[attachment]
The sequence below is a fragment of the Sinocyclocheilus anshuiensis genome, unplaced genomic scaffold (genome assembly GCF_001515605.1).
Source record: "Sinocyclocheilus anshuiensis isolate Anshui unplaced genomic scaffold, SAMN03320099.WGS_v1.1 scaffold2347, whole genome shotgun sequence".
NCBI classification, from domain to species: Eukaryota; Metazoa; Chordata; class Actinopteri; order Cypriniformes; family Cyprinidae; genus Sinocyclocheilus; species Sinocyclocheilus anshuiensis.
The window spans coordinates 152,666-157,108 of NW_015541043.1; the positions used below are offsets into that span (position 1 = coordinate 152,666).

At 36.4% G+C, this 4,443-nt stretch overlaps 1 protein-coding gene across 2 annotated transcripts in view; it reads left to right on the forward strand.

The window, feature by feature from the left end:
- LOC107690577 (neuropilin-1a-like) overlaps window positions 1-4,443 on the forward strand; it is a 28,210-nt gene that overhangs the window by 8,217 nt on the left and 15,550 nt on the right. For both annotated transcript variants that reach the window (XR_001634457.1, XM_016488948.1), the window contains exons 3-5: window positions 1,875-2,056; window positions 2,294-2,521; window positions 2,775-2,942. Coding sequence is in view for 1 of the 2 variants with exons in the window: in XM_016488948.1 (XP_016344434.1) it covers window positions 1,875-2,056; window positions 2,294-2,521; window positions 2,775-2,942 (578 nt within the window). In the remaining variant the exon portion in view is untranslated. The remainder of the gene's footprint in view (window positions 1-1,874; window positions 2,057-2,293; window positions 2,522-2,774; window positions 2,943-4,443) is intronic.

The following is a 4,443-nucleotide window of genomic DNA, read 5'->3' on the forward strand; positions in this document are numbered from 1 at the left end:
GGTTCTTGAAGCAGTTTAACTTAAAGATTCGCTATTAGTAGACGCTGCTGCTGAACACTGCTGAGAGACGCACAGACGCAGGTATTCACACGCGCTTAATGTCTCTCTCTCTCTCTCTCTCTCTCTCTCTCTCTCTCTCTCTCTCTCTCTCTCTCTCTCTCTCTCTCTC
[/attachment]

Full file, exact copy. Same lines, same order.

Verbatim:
The sequence below is a fragment of the Sinocyclocheilus anshuiensis genome, unplaced genomic scaffold (genome assembly GCF_001515605.1).
Source record: "Sinocyclocheilus anshuiensis isolate Anshui unplaced genomic scaffold, SAMN03320099.WGS_v1.1 scaffold2347, whole genome shotgun sequence".
NCBI classification, from domain to species: Eukaryota; Metazoa; Chordata; class Actinopteri; order Cypriniformes; family Cyprinidae; genus Sinocyclocheilus; species Sinocyclocheilus anshuiensis.
The window spans coordinates 152,666-157,108 of NW_015541043.1; the positions used below are offsets into that span (position 1 = coordinate 152,666).

At 36.4% G+C, this 4,443-nt stretch overlaps 1 protein-coding gene across 2 annotated transcripts in view; it reads left to right on the forward strand.

The window, feature by feature from the left end:
- LOC107690577 (neuropilin-1a-like) overlaps window positions 1-4,443 on the forward strand; it is a 28,210-nt gene that overhangs the window by 8,217 nt on the left and 15,550 nt on the right. For both annotated transcript variants that reach the window (XR_001634457.1, XM_016488948.1), the window contains exons 3-5: window positions 1,875-2,056; window positions 2,294-2,521; window positions 2,775-2,942. Coding sequence is in view for 1 of the 2 variants with exons in the window: in XM_016488948.1 (XP_016344434.1) it covers window positions 1,875-2,056; window positions 2,294-2,521; window positions 2,775-2,942 (578 nt within the window). In the remaining variant the exon portion in view is untranslated. The remainder of the gene's footprint in view (window positions 1-1,874; window positions 2,057-2,293; window positions 2,522-2,774; window positions 2,943-4,443) is intronic.

The following is a 4,443-nucleotide window of genomic DNA, read 5'->3' on the forward strand; positions in this document are numbered from 1 at the left end:
GGTTCTTGAAGCAGTTTAACTTAAAGATTCGCTATTAGTAGACGCTGCTGCTGAACACTGCTGAGAGACGCACAGACGCAGGTATTCACACGCGCTTAATGTCTCTCTCTCTCTCTCTCTCTCTCTCTCTCTCTCTCTCTCTCTCTCTCTCTCTCTCTCTCTCTCTCTC